NUI Galway launch ‘Citizen Authored Briefs’ that draw on research conducted by older people, children and youth and people with disabilities to highlight community issues A new research collaboration empowering local residents to highlight community issues for children, older people and people with disabilities has been carried out by the Institute for Lifecourse and Society (ILAS) at NUI Galway. In an innovative partnership with the Project Lifecourse group at ILAS, children and youth, older people, and people with disabilities conducted research in six neighbourhoods across Dublin, Galway and Limerick. Offering a unique insight and voice into the experiences of these groups, the research captures the impact of community change from the viewpoint of local people and vulnerable groups within each neighbourhood context in Ireland. Speaking about this collaboration, Alexandra Revez, one of the NUI Galway researchers, said: “This initiative has allowed the coming together of these residents, from very different backgrounds and different types of neighbourhoods, to really unearth the lived experiences of growing up, ageing and living with a disability in today’s urban society.”      This exciting research collaboration is marked by the launch of the ‘Citizen Authored Brief Series’. These briefs document research on important issues such as: safety and the built environment; social and economic disadvantage; community identity and intergenerational relationships; migration and the value of intercultural spaces, and community activism. Asked about their motivation to participate in this initiative one of the Citizen Researchers remarked that this collaboration was: “A chance to open people’s eyes to what I see and an opportunity to have my voice heard.” The Citizen Researcher Initiative is part of NUI Galway’s 3-Cities Project, which aims to engage in a collaborative process to re-imagine services and communities to maximise participation for children and youth, older people and people with disabilities in their localities and cities. The project, focusing on Claddagh and Doughiska (as part of the greater Ardaun, Roscam and Doughiska community area) in Galway, East Wall and the Liberties in Dublin, and South Circular Road and Garryowen in Limerick, is interested in the urban environment and the impact it has on the life-course trajectories of individuals. This research also explores the impact of different community participation practices on the lives of older people, children and youth and people with disabilities. The Citizen Researcher Initiative represents international best practice in the activation and empowerment of members of the public as researchers. By engaging in this process the project has strived to provide local members of the community which represent older people, children and youth and people with disabilities with a way to contribute to and direct the 3-Cities Project research and its outputs. The 3-Cities Project marks the first major programme of work undertaken by Project Lifecourse, which is the flagship research initiative at the Institute for Lifecourse and Society (ILAS) in NUI Galway. This initiative is funded by The Atlantic Philanthropies and represents Ireland’s most visible contribution to the growing international field of life course studies. For more information on 3-Cities Project please visit: http://www.nuigalway.ie/ilas/project-lifecourse/thethreecitiesproject/ ENDS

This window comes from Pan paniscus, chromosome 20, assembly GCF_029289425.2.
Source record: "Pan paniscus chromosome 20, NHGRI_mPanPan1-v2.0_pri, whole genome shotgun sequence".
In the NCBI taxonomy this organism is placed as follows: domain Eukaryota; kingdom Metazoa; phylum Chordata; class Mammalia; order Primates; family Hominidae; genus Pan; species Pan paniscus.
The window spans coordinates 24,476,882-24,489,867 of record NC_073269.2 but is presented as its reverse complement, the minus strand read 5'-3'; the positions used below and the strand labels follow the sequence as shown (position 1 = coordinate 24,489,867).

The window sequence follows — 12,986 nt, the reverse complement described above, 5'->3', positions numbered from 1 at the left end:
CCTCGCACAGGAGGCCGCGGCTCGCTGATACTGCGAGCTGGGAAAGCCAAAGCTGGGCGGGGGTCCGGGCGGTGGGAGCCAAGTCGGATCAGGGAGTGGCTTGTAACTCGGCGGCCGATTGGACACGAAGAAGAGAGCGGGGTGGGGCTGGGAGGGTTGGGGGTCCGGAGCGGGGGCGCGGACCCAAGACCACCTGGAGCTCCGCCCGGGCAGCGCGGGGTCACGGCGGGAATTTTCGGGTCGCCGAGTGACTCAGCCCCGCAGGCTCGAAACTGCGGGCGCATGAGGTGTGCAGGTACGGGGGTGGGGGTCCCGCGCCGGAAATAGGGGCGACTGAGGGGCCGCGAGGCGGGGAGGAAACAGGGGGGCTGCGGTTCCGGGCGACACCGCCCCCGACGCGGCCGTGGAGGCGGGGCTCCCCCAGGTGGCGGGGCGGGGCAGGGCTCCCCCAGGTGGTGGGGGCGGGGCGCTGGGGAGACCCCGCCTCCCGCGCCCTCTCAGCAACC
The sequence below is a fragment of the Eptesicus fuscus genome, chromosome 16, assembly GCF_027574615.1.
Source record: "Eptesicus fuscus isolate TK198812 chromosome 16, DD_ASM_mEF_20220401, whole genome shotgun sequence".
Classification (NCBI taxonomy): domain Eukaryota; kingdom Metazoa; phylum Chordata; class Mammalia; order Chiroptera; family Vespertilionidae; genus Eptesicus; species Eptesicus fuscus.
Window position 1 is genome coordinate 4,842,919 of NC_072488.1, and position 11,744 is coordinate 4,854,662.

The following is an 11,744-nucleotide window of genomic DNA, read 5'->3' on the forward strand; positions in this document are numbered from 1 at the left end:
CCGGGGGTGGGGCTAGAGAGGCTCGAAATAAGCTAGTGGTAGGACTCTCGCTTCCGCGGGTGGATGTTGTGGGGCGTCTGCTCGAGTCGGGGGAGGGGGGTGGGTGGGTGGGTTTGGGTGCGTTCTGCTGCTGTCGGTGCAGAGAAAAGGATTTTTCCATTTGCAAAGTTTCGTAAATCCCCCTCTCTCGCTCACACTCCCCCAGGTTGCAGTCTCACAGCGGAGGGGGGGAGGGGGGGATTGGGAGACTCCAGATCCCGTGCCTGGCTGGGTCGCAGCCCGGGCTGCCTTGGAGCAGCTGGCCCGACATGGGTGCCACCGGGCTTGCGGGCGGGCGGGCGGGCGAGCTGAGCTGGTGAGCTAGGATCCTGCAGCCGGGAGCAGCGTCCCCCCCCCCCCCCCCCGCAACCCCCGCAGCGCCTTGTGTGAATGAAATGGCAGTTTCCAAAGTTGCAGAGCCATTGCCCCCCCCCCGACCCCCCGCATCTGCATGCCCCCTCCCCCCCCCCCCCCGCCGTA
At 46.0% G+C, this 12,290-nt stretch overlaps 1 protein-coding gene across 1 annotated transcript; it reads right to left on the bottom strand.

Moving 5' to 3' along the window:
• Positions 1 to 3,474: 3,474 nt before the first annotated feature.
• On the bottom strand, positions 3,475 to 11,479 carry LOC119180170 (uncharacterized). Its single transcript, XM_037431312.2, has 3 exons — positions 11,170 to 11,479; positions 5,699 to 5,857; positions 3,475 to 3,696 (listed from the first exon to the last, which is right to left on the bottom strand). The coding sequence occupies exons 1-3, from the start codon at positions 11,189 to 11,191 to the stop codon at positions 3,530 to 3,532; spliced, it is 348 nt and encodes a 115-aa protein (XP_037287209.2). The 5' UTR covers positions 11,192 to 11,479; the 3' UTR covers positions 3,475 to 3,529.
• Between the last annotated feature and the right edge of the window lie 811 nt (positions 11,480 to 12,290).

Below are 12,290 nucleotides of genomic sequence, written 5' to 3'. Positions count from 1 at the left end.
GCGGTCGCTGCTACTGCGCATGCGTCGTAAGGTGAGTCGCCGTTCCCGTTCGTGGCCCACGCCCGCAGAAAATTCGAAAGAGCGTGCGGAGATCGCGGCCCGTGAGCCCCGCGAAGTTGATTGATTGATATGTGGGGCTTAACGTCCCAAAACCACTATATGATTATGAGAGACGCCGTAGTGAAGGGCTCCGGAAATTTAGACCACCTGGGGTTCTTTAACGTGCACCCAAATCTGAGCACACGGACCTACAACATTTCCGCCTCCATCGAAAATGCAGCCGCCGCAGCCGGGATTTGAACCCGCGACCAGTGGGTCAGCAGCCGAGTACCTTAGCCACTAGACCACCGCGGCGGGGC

Tuesday, 26 April 2016